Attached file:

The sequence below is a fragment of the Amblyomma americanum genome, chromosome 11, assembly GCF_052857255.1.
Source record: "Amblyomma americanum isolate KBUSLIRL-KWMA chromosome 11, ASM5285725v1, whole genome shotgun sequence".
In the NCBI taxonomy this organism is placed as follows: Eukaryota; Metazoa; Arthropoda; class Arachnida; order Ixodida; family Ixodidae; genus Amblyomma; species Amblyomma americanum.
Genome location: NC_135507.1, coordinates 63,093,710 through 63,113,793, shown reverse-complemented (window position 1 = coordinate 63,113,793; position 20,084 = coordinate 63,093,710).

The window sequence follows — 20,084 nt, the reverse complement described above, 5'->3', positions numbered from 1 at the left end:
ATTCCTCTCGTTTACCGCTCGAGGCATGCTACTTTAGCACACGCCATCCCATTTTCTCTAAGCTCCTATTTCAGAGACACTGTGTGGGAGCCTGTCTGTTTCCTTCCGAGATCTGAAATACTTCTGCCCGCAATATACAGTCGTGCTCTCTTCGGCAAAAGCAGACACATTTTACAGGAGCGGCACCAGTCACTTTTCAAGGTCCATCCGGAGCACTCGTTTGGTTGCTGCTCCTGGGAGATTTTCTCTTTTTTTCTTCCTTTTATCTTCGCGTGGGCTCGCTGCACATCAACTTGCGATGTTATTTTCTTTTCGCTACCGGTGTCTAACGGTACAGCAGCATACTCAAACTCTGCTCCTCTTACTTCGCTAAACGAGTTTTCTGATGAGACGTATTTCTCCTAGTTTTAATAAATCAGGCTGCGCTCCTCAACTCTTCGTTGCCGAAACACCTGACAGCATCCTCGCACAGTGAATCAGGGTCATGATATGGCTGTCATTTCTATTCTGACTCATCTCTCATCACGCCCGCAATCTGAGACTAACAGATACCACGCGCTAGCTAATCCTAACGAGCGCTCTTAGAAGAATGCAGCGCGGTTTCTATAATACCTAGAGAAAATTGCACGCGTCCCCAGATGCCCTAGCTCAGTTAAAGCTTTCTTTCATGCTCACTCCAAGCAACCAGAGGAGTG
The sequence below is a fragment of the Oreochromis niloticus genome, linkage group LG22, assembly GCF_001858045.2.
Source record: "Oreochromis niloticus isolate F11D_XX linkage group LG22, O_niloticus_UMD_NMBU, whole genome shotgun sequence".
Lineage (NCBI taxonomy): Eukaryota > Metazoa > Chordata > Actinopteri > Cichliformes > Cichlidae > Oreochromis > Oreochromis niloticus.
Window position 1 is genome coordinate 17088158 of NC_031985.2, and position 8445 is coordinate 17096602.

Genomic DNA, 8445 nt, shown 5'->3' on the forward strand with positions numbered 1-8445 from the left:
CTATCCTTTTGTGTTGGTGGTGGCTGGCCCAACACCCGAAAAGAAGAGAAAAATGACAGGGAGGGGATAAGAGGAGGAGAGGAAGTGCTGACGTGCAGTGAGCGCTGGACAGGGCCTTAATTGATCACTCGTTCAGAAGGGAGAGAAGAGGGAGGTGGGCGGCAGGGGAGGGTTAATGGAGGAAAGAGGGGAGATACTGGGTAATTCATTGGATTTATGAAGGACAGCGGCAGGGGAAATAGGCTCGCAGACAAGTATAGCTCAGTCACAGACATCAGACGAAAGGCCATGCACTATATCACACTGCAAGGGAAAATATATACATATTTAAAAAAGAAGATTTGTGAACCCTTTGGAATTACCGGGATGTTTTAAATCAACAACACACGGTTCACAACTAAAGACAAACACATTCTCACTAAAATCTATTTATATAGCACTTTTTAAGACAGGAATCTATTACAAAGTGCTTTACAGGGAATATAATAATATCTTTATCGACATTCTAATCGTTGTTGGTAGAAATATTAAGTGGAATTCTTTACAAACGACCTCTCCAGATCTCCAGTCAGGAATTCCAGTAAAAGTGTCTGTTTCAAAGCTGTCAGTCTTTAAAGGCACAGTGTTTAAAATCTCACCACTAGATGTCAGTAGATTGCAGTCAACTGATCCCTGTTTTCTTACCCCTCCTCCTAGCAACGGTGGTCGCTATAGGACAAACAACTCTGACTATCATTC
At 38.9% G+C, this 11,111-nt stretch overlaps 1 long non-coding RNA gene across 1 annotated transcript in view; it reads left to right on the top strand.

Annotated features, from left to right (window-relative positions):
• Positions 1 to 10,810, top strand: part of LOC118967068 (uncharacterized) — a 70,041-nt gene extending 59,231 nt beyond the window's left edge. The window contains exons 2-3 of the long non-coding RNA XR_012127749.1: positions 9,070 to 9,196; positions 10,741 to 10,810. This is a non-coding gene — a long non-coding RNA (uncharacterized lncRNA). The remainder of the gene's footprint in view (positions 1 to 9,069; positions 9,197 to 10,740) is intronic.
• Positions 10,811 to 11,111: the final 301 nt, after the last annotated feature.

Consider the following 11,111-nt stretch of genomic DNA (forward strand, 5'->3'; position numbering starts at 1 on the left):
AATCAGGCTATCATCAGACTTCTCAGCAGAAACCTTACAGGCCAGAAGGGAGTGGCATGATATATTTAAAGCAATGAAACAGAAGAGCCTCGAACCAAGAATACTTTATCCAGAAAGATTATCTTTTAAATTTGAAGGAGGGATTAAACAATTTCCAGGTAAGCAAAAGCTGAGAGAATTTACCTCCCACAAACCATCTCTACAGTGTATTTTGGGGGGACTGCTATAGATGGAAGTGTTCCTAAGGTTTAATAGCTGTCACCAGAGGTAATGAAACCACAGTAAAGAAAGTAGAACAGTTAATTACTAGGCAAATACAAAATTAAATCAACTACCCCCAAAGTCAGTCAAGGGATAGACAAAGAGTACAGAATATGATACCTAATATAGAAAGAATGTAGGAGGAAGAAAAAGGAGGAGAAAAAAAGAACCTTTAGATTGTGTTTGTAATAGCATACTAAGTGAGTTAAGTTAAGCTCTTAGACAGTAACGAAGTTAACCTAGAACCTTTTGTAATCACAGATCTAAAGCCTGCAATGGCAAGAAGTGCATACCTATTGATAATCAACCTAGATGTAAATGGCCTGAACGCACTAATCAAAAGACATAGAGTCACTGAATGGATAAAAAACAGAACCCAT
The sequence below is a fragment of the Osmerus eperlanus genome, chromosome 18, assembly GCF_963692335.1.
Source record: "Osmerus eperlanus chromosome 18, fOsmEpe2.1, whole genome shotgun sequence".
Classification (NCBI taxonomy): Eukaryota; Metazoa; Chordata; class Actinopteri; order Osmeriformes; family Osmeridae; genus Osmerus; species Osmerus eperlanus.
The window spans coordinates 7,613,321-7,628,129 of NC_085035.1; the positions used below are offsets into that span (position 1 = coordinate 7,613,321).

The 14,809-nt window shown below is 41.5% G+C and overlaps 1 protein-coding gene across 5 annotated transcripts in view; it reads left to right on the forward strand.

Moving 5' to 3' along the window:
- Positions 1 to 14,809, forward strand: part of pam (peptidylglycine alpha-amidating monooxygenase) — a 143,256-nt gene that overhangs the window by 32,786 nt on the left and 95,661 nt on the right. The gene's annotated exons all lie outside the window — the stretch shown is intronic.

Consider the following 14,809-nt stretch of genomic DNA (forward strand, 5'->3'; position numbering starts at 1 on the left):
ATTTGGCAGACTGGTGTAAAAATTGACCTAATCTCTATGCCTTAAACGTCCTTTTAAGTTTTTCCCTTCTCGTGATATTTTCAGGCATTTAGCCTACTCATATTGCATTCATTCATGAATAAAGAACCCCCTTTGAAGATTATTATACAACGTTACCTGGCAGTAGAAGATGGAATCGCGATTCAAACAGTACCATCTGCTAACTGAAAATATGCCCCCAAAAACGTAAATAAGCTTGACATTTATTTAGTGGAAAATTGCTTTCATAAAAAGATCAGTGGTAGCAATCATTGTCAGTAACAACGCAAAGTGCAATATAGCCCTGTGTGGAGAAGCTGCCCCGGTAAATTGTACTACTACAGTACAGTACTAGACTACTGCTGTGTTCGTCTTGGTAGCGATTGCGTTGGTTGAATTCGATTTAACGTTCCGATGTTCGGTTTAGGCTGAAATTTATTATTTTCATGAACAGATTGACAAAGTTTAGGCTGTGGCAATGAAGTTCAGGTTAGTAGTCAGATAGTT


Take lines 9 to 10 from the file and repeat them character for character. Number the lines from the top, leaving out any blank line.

Lineage (NCBI taxonomy): Eukaryota > Metazoa > Chordata > Actinopteri > Cichliformes > Cichlidae > Oreochromis > Oreochromis niloticus.
Window position 1 is genome coordinate 17088158 of NC_031985.2, and position 8445 is coordinate 17096602.